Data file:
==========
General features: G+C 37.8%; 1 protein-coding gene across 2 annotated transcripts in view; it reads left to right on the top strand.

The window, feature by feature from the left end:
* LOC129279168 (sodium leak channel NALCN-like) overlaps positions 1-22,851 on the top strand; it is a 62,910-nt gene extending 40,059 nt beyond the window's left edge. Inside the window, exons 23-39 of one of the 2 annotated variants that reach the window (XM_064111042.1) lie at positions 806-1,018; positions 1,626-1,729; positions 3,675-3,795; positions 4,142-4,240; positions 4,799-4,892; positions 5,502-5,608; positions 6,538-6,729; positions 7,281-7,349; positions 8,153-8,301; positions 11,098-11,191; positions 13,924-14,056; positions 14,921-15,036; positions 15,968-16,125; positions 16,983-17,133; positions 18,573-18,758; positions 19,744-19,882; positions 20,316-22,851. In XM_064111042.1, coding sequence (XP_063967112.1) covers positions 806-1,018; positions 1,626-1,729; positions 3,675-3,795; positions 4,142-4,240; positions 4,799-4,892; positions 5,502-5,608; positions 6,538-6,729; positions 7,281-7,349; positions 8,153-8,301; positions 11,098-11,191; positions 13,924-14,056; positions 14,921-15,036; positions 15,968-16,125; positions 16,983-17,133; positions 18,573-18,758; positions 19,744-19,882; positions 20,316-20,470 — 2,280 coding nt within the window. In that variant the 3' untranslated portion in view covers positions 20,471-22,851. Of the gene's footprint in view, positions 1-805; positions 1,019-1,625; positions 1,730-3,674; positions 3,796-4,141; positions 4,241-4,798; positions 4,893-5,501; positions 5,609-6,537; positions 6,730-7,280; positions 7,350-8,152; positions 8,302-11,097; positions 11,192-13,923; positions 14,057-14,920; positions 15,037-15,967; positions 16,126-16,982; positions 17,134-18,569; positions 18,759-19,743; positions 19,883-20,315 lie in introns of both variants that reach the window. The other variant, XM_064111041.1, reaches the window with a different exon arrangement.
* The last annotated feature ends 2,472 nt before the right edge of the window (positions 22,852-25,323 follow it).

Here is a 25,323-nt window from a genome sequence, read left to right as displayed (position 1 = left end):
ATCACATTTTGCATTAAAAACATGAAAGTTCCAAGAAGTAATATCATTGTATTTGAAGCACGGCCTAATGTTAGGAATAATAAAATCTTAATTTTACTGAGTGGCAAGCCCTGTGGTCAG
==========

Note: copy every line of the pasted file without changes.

General features: G+C 37.8%; 1 protein-coding gene across 2 annotated transcripts in view; it reads left to right on the top strand.

The window, feature by feature from the left end:
* LOC129279168 (sodium leak channel NALCN-like) overlaps positions 1-22,851 on the top strand; it is a 62,910-nt gene extending 40,059 nt beyond the window's left edge. Inside the window, exons 23-39 of one of the 2 annotated variants that reach the window (XM_064111042.1) lie at positions 806-1,018; positions 1,626-1,729; positions 3,675-3,795; positions 4,142-4,240; positions 4,799-4,892; positions 5,502-5,608; positions 6,538-6,729; positions 7,281-7,349; positions 8,153-8,301; positions 11,098-11,191; positions 13,924-14,056; positions 14,921-15,036; positions 15,968-16,125; positions 16,983-17,133; positions 18,573-18,758; positions 19,744-19,882; positions 20,316-22,851. In XM_064111042.1, coding sequence (XP_063967112.1) covers positions 806-1,018; positions 1,626-1,729; positions 3,675-3,795; positions 4,142-4,240; positions 4,799-4,892; positions 5,502-5,608; positions 6,538-6,729; positions 7,281-7,349; positions 8,153-8,301; positions 11,098-11,191; positions 13,924-14,056; positions 14,921-15,036; positions 15,968-16,125; positions 16,983-17,133; positions 18,573-18,758; positions 19,744-19,882; positions 20,316-20,470 — 2,280 coding nt within the window. In that variant the 3' untranslated portion in view covers positions 20,471-22,851. Of the gene's footprint in view, positions 1-805; positions 1,019-1,625; positions 1,730-3,674; positions 3,796-4,141; positions 4,241-4,798; positions 4,893-5,501; positions 5,609-6,537; positions 6,730-7,280; positions 7,350-8,152; positions 8,302-11,097; positions 11,192-13,923; positions 14,057-14,920; positions 15,037-15,967; positions 16,126-16,982; positions 17,134-18,569; positions 18,759-19,743; positions 19,883-20,315 lie in introns of both variants that reach the window. The other variant, XM_064111041.1, reaches the window with a different exon arrangement.
* The last annotated feature ends 2,472 nt before the right edge of the window (positions 22,852-25,323 follow it).

Here is a 25,323-nt window from a genome sequence, read left to right as displayed (position 1 = left end):
ATCACATTTTGCATTAAAAACATGAAAGTTCCAAGAAGTAATATCATTGTATTTGAAGCACGGCCTAATGTTAGGAATAATAAAATCTTAATTTTACTGAGTGGCAAGCCCTGTGGTCAG